As an undergraduate at Durham University I laughed at the thought of further degrees, and I was laughing right until I took one particular module in my then-final year: Martian Landscapes. Aged six I'd been obsessed with the Solar System, but here I learned that other planets were in fact places: they had sunrises, horizons, geologic histories. Three lectures in I switched to the Masters course, and when I finally graduated I really, really wanted to keep going.
I’m now a third year PhD student at the University of Oxford (or DPhil candidate as they call us there, to be contrary) in the Department of Earth Sciences, where I research how ancient Martian lakes once affected the planet's climate. I love what I do: I get to wear a lab coat, and use Curiosity rover data, and where I live I see fifty wood pigeons most mornings.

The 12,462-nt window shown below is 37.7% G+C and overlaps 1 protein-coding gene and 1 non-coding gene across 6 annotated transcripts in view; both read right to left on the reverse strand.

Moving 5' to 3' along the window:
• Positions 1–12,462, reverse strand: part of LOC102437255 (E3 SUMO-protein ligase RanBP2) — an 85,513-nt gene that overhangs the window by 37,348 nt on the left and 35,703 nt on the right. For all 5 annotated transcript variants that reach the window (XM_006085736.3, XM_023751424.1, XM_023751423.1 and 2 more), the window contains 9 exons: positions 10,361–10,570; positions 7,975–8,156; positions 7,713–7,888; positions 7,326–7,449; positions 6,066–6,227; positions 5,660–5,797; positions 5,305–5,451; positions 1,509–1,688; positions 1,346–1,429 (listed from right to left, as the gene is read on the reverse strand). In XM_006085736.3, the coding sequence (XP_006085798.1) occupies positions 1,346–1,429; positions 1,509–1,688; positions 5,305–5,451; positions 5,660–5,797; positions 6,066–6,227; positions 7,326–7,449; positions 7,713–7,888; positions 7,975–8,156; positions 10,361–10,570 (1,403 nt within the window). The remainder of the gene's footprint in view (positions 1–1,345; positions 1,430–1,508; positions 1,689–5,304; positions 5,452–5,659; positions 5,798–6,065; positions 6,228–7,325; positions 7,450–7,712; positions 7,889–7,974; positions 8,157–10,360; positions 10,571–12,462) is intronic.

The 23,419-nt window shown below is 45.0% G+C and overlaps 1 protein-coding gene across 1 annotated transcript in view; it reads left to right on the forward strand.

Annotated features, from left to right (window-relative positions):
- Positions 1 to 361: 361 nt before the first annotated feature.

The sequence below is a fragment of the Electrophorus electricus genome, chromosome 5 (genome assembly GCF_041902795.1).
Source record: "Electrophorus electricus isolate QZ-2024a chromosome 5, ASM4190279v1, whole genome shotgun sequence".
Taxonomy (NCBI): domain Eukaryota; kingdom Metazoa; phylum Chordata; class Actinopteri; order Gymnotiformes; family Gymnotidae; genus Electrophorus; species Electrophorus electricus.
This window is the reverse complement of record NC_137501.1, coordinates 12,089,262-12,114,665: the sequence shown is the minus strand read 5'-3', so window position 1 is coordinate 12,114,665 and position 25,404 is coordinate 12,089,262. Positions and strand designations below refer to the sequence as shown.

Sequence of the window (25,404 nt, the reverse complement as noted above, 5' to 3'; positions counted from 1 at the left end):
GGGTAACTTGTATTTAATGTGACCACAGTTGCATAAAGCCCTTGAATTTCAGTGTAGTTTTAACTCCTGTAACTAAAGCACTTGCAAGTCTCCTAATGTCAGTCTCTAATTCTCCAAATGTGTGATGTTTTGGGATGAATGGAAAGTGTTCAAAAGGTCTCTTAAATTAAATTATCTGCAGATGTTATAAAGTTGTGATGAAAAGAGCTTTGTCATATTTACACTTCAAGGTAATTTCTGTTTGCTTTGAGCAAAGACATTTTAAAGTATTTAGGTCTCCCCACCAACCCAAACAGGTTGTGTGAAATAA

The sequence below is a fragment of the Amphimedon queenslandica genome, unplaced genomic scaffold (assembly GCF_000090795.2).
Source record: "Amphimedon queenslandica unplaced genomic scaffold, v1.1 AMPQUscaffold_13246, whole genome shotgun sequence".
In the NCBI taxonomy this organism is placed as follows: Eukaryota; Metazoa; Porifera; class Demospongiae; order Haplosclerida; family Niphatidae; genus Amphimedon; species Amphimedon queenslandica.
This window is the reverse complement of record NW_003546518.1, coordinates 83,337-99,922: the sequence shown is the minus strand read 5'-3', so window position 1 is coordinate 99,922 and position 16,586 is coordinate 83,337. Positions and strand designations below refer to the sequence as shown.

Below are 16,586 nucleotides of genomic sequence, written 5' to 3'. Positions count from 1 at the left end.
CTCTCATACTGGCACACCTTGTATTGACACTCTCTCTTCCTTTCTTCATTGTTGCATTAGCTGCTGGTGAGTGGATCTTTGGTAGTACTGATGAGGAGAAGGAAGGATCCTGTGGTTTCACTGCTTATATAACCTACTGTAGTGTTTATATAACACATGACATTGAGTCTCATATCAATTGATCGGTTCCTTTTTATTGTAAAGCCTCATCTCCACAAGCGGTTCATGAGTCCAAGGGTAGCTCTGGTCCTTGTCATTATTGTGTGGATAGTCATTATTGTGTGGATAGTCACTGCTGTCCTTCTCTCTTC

I'm a florist's daughter from up north in the Victorian seaside town of Southport, where I grew up in a geographer's paradise of sand dunes and pine forests. Outside of research I hike, bird-watch, vlog for my Youtube channel The PhDiaries, and write fiction, the latter which I find is the best way to really experience the alien worlds I study. I’m writing a novel set on Pluto right now that explores the ethics of terraforming worlds with humans as well as native life, which is full of warmth and family and is endlessly fun.